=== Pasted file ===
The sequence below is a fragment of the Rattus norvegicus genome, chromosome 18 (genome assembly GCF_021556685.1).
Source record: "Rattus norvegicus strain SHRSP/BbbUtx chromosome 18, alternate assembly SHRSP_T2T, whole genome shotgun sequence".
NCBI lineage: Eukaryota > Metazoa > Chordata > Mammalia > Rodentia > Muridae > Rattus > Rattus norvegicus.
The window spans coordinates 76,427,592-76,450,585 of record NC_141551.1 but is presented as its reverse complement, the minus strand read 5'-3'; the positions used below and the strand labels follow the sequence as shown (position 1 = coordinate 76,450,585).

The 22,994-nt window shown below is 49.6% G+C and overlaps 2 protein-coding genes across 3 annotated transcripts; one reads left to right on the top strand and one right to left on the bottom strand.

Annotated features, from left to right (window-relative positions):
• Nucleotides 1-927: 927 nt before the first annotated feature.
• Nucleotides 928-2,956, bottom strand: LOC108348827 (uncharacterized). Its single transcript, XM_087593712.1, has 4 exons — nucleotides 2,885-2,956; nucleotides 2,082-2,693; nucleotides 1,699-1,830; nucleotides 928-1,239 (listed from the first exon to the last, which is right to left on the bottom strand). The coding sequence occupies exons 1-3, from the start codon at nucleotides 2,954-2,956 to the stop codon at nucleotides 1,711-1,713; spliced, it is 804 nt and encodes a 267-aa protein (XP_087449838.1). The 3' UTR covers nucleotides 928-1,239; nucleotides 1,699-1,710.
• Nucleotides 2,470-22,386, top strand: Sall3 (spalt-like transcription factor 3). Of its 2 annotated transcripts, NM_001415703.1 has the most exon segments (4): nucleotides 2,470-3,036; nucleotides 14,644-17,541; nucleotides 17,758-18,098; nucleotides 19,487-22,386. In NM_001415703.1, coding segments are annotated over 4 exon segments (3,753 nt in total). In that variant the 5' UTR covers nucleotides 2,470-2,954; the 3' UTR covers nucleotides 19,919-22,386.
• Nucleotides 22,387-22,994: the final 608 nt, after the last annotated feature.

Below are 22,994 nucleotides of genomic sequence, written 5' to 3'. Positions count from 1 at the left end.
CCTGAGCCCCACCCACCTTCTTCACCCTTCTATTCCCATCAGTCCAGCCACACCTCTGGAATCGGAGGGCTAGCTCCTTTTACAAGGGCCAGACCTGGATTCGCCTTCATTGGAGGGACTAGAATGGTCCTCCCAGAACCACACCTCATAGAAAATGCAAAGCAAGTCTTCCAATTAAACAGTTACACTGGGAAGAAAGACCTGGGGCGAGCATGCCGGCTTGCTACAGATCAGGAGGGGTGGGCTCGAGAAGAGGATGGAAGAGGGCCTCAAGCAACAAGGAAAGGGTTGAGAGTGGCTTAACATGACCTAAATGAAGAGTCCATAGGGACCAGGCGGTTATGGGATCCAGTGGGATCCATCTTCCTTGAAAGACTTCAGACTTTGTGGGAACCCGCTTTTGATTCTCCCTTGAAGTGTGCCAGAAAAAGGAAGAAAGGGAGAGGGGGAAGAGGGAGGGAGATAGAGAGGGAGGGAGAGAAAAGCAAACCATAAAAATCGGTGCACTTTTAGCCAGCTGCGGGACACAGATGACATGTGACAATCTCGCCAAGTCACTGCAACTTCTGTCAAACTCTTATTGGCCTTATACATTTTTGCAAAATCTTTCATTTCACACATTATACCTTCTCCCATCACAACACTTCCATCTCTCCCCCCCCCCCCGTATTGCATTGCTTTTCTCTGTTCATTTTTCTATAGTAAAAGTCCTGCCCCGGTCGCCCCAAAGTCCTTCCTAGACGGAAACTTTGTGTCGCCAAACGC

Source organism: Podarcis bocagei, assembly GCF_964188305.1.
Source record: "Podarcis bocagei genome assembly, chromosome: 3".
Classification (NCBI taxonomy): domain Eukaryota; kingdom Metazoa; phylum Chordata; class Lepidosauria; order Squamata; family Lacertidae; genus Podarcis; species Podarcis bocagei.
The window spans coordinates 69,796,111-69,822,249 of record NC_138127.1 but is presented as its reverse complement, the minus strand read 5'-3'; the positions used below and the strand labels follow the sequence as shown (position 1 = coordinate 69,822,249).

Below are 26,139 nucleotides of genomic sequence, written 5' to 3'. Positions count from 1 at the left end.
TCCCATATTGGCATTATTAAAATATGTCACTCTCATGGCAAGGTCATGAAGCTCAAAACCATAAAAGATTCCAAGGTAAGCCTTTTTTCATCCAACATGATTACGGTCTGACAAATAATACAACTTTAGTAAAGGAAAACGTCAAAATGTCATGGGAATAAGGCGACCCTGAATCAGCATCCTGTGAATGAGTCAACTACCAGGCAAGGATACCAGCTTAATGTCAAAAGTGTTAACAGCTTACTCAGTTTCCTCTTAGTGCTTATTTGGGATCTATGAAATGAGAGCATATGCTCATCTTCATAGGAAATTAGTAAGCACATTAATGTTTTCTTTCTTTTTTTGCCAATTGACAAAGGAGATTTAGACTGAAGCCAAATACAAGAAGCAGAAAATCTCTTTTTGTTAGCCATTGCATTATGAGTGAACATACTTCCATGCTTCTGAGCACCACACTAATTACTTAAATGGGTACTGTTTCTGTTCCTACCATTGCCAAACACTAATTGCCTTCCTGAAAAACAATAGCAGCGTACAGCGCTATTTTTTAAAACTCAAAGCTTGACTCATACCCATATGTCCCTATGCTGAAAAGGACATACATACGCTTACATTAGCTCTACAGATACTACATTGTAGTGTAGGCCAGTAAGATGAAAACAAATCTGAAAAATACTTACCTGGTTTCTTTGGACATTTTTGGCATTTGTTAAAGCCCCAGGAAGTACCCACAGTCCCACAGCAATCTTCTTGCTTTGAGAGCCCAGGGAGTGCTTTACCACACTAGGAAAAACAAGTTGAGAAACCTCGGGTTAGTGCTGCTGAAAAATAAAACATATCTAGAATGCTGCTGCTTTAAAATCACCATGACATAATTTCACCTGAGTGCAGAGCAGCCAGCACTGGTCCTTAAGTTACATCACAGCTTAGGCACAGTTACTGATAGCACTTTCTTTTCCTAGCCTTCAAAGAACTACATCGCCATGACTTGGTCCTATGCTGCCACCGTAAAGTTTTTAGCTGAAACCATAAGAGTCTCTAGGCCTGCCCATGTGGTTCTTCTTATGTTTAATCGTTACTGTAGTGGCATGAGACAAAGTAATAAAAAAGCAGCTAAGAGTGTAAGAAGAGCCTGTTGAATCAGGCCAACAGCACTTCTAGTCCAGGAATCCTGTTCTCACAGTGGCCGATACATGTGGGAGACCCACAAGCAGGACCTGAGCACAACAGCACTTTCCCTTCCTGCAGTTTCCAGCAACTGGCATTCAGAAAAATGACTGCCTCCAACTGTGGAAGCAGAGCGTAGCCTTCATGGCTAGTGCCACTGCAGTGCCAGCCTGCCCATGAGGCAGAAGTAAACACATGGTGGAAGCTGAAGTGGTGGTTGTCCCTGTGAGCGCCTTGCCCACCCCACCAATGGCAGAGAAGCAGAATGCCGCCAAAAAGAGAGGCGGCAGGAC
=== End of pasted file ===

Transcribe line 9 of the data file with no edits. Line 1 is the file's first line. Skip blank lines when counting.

• Nucleotides 2,470-22,386, top strand: Sall3 (spalt-like transcription factor 3). Of its 2 annotated transcripts, NM_001415703.1 has the most exon segments (4): nucleotides 2,470-3,036; nucleotides 14,644-17,541; nucleotides 17,758-18,098; nucleotides 19,487-22,386. In NM_001415703.1, coding segments are annotated over 4 exon segments (3,753 nt in total). In that variant the 5' UTR covers nucleotides 2,470-2,954; the 3' UTR covers nucleotides 19,919-22,386.